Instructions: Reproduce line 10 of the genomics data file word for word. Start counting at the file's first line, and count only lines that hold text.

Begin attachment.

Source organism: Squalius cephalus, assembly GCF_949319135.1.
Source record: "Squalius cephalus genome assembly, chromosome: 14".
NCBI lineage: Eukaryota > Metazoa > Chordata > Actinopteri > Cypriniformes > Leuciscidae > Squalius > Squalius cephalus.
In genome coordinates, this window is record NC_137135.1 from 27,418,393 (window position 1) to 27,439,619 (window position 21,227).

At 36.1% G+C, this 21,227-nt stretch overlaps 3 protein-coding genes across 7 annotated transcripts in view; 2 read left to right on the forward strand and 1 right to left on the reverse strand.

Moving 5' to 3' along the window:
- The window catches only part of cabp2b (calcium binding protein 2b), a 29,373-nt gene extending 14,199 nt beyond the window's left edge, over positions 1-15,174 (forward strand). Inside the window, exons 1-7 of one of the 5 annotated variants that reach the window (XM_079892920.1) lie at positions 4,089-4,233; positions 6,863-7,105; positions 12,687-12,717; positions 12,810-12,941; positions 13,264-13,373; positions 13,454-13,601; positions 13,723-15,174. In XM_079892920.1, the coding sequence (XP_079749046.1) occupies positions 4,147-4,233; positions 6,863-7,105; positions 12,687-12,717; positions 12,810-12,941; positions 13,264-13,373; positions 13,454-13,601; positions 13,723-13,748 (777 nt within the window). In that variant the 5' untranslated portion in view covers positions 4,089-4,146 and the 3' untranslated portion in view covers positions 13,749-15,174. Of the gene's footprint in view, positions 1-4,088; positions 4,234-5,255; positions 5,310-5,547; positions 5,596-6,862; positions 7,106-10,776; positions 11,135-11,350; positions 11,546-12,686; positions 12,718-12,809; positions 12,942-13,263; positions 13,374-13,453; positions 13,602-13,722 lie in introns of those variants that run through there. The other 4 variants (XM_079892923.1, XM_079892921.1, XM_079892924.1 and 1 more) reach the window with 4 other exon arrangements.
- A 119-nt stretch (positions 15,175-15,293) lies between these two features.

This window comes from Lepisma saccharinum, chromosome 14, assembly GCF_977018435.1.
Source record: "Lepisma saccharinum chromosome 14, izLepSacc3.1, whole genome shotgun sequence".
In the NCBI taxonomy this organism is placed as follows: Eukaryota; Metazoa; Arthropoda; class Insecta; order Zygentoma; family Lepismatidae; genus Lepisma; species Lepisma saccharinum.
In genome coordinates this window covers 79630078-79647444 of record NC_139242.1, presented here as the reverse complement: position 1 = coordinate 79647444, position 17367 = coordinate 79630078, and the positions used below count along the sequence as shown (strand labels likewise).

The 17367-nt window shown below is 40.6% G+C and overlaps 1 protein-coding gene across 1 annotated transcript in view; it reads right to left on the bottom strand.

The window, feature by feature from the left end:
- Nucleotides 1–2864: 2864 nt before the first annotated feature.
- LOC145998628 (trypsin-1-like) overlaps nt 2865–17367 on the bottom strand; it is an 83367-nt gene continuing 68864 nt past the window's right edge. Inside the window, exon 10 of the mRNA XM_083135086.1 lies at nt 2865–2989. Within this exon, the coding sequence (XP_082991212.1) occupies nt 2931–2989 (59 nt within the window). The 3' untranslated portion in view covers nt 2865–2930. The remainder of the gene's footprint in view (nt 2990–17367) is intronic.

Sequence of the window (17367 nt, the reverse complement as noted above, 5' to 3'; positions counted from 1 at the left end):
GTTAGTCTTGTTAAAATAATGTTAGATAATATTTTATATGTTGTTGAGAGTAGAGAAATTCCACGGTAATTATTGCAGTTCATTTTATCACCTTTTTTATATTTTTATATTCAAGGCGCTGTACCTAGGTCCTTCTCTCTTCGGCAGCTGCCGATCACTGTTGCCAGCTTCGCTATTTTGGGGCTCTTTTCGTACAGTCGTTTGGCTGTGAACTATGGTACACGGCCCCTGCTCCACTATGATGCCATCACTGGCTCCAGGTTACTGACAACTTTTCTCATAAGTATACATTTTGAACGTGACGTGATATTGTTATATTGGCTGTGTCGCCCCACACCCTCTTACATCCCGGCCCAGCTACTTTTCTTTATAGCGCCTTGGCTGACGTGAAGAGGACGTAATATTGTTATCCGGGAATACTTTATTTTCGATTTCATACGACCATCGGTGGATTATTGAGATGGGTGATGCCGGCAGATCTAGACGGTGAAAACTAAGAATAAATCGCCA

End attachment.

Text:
Source record: "Lepisma saccharinum chromosome 14, izLepSacc3.1, whole genome shotgun sequence".